Figure 3a shows phantom T2 maps obtained with both the conventional SE and the proposed FRESS-SE sequences for three representative TRs of 9, 3 and 1.6 s. Whereas the conventional SE sequence significantly underestimated T2 of the BSA solution at short TR, the proposed FRESS-SE sequence yielded consistent T2 measurements. In addition, T1 was found to be 2188 ± 120, 2340 ± 141 and 2521 ± 151 ms, for the 2% agarose, 0.5% agarose and BSA solution compartments, respectively. Figure 3b shows TR-dependence of T2 for three regions of interest (ROI) from the three compartments. For 2% agarose, the T2 measurements from both sequences were comparable, while the conventional SE MRI showed noticeable underestimation of T2 for the 0.5% agarose compartment, particularly at short TRs. Most importantly, T2 of the BSA solution obtained with the FRESS-SE MRI sequence was nearly independent of TR, and persistently higher than T2 measures acquired using the conventional sequence, especially at short TR. In fact, at the shortest evaluated TR of 1.6 s, the maximal T2 differences between FRESS-SE and conventional SE MRI were 3, 19 and 94 ms for 2% and 0.5% aga-rose, and 3% BSA solution, respectively. Therefore, the proposed FRESS-SE MRI significantly improved T2 measurement, especially when short TR is used. To test whether the FRESS T2 MRI can measure T2 in multi-compartment systems, we combined image signals from three sets of two separate ROIs each, and obtained their T2 with bi-exponential fitting. We showed that T2 derived from bi-exponential fitting agreed well with those obtained from mono-exponential fitting of each compartment independently when compared with conventional SE MRI. In addition, FRESS T2 retained its advantage of little TR dependence. We also compared single- and multi-slice T2 quantification. For single slice acquisition, T2 was found to be 453 ± 26, 196 ± 5 and 59 ± 1 ms for BSA, 0.5% and 2% agarose gel, while they became 456 ± 28, 196 ± 5 and 59 ± 1 ms for multi-slice acquisition of the conventional SE MRI. For FRESS T2 MRI, single slice measurement of T2 was 490 ± 2, 201 ± 1 and 60 ± 0 ms. In addition, for multi-slice FRESS T2 MRI, T2 of the corresponding slice was found to be 495 ± 2, 205 ± 1 and 61 ± 0 ms. Thus, we showed that FRESS T2 MRI is consistently equal to or higher than conventional SE MRI. In addition, very little T2 difference was found between single- and multi-slice acquisitions, suggesting negligible magnetization transfer (MT) effect with multi-slice acquisition. To assess the sensitivity of the proposed FRESS T2 MRI, we also calculated the coefficient of variation (CV) for both FRESS and conventional SE MRI. Mean CV of T2 measured by FRESS MRI was 2%, 1.9% and 7.5% for BSA, 0.5% and 2% agarose gel, respectively, which were comparable to that obtained with conventional SE MRI, being 1.4%, 1.8% and 7.8%, respectively. Finally, it is necessary to note that the RF field has been calibrated with double angle method (DAM), with its field homogeneity being 100 ± 6% (mean ± SD) (26,27). However, we found no B1-inhomogeneity artifacts in FRESS T2 maps (Fig. 3), suggesting that subtle B1 inhomogeneity effect can be reasonably compensated with composite RF pulses.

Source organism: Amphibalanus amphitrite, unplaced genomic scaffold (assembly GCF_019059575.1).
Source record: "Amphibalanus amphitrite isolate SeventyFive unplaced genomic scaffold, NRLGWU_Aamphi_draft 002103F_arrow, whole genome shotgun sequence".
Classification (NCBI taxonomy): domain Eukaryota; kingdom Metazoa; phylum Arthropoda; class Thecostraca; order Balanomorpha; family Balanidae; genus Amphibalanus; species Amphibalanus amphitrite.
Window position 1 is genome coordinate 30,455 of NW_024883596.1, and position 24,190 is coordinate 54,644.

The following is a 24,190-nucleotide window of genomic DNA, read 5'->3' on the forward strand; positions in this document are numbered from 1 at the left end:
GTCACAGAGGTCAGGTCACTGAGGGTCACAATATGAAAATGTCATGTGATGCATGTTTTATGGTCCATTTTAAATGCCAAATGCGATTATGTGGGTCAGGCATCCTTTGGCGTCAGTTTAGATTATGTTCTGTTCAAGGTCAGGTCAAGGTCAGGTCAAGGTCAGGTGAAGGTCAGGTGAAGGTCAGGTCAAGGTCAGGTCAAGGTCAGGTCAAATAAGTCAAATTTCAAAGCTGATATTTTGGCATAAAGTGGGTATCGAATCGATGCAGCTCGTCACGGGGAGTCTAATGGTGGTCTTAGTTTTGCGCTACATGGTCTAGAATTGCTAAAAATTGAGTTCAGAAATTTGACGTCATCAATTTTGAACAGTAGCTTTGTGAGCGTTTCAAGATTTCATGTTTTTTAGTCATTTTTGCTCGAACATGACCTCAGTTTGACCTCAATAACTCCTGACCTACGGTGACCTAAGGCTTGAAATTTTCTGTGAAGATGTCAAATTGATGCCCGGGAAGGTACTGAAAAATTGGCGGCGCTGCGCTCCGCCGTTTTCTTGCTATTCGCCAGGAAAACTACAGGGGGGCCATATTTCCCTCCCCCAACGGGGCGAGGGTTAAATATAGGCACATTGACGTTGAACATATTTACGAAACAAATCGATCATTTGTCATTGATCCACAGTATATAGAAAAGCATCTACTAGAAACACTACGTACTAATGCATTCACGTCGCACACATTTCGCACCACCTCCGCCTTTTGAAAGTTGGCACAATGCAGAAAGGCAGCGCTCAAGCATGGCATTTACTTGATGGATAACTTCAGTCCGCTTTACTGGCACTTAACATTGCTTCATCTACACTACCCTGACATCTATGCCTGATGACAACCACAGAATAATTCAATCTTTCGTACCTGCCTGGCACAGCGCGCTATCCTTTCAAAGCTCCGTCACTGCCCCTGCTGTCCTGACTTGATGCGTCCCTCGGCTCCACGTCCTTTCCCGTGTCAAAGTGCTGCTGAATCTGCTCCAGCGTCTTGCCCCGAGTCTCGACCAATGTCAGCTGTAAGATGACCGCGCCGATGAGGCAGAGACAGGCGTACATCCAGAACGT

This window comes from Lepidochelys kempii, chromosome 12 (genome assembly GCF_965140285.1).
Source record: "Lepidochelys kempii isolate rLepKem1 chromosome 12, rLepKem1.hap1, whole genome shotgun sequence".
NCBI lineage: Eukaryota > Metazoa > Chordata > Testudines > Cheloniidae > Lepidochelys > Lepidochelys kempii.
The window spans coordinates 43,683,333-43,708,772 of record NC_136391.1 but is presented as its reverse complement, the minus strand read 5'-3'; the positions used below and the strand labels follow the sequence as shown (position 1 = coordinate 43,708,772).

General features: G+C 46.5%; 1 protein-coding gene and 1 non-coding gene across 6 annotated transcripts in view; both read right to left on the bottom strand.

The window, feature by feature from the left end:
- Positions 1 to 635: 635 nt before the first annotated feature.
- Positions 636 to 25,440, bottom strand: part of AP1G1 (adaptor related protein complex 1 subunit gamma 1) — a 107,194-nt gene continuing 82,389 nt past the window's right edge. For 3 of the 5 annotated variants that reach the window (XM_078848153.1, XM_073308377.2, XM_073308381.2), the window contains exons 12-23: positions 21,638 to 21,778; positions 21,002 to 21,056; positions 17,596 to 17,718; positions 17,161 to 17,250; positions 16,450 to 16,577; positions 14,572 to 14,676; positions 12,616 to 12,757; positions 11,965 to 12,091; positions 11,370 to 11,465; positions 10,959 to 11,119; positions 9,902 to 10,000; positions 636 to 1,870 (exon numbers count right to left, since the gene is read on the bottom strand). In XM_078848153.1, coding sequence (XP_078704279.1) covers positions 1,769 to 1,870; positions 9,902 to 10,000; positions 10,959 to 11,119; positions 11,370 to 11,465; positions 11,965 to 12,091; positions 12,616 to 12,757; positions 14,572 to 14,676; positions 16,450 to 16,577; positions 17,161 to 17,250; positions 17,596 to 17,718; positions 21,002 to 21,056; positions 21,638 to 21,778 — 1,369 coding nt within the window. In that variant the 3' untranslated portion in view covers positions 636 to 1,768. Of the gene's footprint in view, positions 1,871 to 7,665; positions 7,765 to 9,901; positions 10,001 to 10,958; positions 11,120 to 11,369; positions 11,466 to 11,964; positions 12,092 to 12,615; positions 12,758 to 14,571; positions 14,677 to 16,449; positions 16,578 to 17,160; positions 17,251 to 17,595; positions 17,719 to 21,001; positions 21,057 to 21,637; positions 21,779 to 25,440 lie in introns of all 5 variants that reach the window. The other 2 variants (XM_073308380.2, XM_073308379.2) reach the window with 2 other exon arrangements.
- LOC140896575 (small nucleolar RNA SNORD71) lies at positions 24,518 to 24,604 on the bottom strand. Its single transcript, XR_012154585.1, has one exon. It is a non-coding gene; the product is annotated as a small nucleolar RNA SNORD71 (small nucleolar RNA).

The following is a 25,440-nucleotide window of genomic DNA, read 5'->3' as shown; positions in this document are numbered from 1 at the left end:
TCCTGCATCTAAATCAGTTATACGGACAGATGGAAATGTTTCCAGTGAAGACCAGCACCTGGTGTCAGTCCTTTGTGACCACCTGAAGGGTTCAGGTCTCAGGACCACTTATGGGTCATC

Figure 3